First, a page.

Tag Archives: NTLM

Mitigating Microsoft’s June 2019 NTLM Vulnerabilities

Microsoft issued an update yesterday to resolve 2 vulnerabilities within Windows that can be used to allow an attacker to authenticate and run code remotely.

TL DR: Install the updates for CVE-2019-1019 and CVE-2019-1040 and follow the recommend guidelines in Preempt’s blog post:

If attackers exploited these issues; what would the result be?
Preempt responsibly disclosed 2 vulnerabilities as a result of 3 logic flaws in NTLM to Microsoft. As a result of previous disclosures Microsoft added the Message Integrity Code (MIC) field designed to guarantee that attackers cannot tamper with NTLM messages in any way. Preempt bypassed this allowing them to change NTLM authentication fields, reducing security.

Next; Server Message Block (SMB) Session Signing was bypassed by Preempt allowing attackers to relay NTLM authentication messages and establish SMB and DCE/RPC sessions. Enhanced Protection for Authentication (EPA) was bypassed allowing the altering of “NTLM messages to generate legitimate channel binding information.” Finally, their bypasses could allow “attackers to relay NTLM authentication requests to any server in the domain, including domain controllers, while establishing a signed session to perform remote code execution.” This potentially could lead to the entire Active Directory domain becoming compromised by moving laterally from system to system.

How can an organisation or a consumer/end-user defend against these attacks/bypasses?
Install the updates for CVE-2019-1019 and CVE-2019-1040:

Moreover; Preempt’s blog post provides the necessary recommendations to fully mitigate these issues.


For reference I have linked to how to enable the following mitigations:

Enforce SMB Signing

Block NTLMv1
Part 1

Further information link

Enforce LDAP Signing

Enforce EPA:
Part 1

Part 2


Thank you.

July 2017 Security Updates Summary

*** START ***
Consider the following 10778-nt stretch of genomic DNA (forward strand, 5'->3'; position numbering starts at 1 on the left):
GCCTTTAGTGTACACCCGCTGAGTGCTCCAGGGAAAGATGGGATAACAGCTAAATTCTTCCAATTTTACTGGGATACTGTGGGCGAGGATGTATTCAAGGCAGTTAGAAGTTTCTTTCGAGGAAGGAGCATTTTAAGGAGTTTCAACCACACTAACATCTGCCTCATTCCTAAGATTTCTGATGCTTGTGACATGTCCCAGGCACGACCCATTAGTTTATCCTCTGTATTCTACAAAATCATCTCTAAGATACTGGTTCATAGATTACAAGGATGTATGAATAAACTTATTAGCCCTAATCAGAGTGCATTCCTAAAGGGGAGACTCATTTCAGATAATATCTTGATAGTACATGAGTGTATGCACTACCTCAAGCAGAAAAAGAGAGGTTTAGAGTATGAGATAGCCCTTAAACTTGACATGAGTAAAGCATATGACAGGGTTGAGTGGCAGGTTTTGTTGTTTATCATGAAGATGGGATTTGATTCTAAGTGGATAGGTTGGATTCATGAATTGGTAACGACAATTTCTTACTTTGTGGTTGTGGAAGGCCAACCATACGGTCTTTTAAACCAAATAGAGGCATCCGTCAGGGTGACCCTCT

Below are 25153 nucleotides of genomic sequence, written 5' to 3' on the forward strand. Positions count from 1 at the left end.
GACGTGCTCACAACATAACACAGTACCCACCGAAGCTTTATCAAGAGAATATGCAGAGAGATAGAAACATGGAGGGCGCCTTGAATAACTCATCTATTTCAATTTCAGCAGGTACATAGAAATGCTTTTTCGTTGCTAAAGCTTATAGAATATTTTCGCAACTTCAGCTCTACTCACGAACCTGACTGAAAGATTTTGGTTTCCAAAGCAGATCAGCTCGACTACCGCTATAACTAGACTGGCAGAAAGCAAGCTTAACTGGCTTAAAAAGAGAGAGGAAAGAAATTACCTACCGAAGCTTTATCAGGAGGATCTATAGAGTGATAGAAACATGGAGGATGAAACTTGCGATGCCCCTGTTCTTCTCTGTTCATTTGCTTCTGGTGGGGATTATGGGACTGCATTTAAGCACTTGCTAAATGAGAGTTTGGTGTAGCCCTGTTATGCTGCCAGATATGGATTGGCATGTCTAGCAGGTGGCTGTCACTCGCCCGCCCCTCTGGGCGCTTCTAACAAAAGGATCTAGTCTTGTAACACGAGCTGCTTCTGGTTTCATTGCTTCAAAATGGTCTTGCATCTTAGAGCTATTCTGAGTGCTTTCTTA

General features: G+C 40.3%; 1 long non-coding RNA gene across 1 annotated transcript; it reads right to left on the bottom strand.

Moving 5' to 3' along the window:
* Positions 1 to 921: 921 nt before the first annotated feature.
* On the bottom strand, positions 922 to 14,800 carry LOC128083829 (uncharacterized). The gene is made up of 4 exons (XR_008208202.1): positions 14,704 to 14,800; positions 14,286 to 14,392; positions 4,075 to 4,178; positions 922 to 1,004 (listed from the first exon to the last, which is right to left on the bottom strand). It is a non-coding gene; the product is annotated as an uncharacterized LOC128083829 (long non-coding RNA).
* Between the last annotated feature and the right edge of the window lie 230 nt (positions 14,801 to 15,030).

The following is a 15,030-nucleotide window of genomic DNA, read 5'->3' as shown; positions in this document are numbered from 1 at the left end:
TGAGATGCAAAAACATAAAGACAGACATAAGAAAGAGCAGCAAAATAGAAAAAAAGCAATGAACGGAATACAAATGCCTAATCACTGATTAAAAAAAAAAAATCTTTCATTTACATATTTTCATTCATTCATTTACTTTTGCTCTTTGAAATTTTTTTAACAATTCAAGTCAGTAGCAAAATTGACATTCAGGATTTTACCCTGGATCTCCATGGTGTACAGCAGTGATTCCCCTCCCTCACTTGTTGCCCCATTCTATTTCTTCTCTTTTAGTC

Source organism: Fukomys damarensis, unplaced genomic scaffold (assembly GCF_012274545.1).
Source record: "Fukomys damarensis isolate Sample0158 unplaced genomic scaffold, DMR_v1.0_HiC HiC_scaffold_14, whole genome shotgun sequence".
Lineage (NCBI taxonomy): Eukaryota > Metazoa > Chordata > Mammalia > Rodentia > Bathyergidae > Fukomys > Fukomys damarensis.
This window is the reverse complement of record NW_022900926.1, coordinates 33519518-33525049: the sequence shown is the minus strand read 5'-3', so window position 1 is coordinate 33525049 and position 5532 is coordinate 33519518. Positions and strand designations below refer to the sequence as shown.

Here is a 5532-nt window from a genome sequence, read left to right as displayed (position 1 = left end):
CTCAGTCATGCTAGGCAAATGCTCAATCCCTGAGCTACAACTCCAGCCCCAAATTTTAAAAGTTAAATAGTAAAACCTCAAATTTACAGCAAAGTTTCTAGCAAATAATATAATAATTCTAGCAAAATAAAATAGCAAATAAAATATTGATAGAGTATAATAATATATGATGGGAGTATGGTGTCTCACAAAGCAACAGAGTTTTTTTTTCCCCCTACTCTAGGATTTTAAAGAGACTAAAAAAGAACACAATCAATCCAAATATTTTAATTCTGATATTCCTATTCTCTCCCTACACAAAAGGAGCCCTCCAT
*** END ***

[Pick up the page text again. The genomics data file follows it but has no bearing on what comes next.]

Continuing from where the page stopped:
Earlier today as expected Microsoft and Adobe made available their monthly scheduled security updates.

Microsoft resolved a relatively large number of vulnerabilities at 54 in total more formally known as CVEs (defined). However it’s less than last month at 94. These are detailed within Microsoft’s new Security Updates Guide.

After 2 months of updates being released for versions of Windows which were no longer supported, this month is a return to the usual expected patches.

At the time of writing there are no Known Issues for this month’s Microsoft updates. The IT Pro Patch Tuesday blog which I routinely referenced is no longer available.


Adobe made available just two security bulletins for the following products:

Adobe Connect (priority 3, 2x important and 1x moderate CVE)

Adobe Flash (priority 1, 1x critical, 2x important CVEs)

The priority ratings are explained in this link. Depending on which version of Flash Player you have, please review the Adobe security bulletin or Microsoft bulletin (the link includes “April” in the URL but it is not a typo) as appropriate and apply the recommended updates. Google Chrome users should have the updated version installed automatically later this week (if not already available).

If you use any of the above-mentioned Adobe products, please review the security bulletins linked to above and apply the necessary updates. As per the established process the Flash update should be installed as soon as possible since exploit kits (defined) tend to take advantage of newly disclosed vulnerabilities very quickly.